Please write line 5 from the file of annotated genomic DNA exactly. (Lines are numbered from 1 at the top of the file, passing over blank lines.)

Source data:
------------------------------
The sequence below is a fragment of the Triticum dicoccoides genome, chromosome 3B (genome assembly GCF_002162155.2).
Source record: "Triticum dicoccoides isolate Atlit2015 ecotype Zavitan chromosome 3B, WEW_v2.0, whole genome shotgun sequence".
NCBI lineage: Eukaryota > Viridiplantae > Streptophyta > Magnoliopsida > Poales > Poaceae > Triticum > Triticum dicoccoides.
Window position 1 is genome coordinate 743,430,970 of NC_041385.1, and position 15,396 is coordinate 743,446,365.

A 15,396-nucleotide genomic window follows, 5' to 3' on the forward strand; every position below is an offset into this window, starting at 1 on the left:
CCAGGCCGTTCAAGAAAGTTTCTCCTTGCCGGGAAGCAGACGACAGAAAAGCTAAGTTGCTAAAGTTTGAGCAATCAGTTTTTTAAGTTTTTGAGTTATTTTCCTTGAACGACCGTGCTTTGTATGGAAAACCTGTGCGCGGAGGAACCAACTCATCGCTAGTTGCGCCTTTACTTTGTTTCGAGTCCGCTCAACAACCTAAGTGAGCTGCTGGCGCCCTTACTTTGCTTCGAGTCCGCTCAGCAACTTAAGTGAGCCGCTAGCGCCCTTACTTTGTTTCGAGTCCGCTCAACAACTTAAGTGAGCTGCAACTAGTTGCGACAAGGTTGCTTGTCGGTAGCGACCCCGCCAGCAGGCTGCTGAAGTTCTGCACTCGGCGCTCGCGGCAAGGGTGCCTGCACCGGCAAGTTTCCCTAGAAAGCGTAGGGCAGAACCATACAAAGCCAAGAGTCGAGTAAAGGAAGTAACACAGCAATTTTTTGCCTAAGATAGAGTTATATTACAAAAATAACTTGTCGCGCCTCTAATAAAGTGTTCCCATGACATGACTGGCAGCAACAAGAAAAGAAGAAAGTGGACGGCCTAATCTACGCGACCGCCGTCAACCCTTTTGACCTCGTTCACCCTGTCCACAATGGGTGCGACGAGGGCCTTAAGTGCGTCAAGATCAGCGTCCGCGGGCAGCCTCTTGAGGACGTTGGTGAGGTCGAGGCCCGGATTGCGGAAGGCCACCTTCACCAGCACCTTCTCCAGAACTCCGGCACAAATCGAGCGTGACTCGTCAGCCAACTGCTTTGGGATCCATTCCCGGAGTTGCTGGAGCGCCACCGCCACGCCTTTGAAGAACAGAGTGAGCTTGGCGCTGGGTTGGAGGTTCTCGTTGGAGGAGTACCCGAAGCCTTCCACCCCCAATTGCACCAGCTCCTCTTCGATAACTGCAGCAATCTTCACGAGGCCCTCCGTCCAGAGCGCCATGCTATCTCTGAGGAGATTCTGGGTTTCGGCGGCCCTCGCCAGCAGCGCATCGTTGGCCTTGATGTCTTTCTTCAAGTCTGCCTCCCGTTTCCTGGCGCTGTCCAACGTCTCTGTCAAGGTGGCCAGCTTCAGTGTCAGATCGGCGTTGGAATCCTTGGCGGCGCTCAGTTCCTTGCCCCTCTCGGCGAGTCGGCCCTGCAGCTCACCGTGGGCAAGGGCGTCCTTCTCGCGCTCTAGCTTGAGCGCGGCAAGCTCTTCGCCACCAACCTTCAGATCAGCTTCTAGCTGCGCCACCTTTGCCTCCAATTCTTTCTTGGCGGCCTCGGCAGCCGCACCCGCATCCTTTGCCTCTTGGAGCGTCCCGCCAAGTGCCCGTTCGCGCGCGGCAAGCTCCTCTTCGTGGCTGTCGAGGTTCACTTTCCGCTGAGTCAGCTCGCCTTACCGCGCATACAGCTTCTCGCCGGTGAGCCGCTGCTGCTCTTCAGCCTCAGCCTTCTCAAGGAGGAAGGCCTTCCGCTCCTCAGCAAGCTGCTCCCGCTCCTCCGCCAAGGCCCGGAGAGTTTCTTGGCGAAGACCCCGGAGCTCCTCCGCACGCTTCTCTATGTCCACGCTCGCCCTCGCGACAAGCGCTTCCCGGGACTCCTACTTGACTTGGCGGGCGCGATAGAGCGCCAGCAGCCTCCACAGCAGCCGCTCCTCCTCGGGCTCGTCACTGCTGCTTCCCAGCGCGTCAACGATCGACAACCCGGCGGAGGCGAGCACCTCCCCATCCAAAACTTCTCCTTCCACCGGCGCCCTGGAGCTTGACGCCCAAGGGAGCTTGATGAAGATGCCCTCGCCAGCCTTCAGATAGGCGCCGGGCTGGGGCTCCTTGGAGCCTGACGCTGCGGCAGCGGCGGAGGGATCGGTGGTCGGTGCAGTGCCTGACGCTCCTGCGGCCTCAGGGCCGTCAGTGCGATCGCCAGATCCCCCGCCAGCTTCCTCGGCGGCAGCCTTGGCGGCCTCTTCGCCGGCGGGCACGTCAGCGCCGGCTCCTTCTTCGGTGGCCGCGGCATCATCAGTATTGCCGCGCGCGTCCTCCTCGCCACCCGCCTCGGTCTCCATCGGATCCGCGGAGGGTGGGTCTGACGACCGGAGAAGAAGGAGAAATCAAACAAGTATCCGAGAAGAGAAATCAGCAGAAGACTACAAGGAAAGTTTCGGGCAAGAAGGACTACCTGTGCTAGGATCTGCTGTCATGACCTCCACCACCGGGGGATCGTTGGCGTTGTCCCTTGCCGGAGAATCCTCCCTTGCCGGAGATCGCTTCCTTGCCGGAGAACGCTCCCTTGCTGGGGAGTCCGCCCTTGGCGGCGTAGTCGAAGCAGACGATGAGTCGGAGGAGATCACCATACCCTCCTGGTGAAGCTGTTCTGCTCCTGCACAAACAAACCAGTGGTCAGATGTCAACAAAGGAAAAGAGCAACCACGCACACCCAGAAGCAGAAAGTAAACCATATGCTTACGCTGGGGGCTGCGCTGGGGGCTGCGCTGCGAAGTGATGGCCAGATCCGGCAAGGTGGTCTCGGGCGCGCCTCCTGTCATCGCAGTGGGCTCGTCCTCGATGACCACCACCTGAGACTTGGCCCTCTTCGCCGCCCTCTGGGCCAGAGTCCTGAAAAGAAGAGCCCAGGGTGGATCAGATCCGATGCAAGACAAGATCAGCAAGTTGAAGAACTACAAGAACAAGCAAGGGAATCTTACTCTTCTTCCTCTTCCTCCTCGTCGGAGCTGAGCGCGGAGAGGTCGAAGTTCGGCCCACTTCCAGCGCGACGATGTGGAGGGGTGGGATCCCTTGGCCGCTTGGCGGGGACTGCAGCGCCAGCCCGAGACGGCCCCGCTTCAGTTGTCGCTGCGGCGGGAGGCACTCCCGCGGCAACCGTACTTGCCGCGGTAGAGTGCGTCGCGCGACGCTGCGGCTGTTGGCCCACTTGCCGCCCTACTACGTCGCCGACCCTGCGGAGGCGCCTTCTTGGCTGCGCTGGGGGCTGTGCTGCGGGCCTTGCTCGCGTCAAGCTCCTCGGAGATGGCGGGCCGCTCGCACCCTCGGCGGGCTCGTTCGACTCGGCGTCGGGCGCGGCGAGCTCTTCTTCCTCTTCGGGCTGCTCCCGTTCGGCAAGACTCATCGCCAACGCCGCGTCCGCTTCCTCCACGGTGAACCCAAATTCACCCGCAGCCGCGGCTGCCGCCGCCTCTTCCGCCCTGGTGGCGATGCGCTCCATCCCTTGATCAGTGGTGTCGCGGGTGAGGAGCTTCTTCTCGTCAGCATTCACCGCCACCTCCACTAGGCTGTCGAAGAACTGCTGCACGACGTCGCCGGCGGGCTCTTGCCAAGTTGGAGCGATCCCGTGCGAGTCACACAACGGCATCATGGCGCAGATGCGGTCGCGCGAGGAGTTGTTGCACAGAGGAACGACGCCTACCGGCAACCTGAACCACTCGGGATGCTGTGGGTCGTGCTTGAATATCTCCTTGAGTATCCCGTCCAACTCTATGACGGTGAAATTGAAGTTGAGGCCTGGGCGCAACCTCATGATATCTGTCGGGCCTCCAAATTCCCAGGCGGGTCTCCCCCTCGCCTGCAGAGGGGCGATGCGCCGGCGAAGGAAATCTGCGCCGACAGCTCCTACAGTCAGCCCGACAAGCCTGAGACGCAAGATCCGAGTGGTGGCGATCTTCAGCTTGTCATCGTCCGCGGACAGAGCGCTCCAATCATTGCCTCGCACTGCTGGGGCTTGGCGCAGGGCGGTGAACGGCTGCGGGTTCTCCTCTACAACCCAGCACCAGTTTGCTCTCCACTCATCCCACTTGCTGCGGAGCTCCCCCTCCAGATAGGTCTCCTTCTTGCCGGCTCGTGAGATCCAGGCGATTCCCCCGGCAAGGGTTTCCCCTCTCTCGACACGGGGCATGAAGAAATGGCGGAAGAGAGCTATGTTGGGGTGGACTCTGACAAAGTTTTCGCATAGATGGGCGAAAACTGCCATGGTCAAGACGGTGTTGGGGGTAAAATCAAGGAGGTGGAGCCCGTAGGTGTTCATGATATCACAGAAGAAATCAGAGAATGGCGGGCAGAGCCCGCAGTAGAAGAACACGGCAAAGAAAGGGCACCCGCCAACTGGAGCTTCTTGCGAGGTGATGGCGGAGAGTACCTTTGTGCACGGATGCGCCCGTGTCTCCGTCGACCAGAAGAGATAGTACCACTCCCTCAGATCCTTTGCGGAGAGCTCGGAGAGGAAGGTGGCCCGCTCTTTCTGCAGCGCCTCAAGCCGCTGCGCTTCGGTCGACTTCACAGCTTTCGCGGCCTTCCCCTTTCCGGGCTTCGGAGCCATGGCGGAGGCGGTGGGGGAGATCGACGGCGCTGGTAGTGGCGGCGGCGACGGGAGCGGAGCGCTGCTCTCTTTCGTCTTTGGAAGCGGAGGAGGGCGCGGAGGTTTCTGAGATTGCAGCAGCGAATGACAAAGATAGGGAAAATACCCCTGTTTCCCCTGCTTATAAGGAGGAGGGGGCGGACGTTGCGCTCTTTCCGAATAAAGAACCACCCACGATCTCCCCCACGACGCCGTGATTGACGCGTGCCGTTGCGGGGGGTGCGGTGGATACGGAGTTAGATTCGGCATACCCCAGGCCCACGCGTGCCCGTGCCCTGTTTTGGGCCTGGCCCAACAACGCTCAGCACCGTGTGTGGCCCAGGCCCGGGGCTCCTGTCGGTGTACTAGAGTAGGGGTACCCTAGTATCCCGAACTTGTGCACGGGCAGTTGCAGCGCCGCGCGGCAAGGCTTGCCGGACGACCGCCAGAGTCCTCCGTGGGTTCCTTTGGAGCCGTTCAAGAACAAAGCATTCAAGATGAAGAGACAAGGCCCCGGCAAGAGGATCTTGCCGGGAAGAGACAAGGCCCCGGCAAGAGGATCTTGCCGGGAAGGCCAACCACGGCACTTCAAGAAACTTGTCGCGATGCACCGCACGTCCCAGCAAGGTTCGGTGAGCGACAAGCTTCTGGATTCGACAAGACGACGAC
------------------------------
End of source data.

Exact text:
A 15,396-nucleotide genomic window follows, 5' to 3' on the forward strand; every position below is an offset into this window, starting at 1 on the left: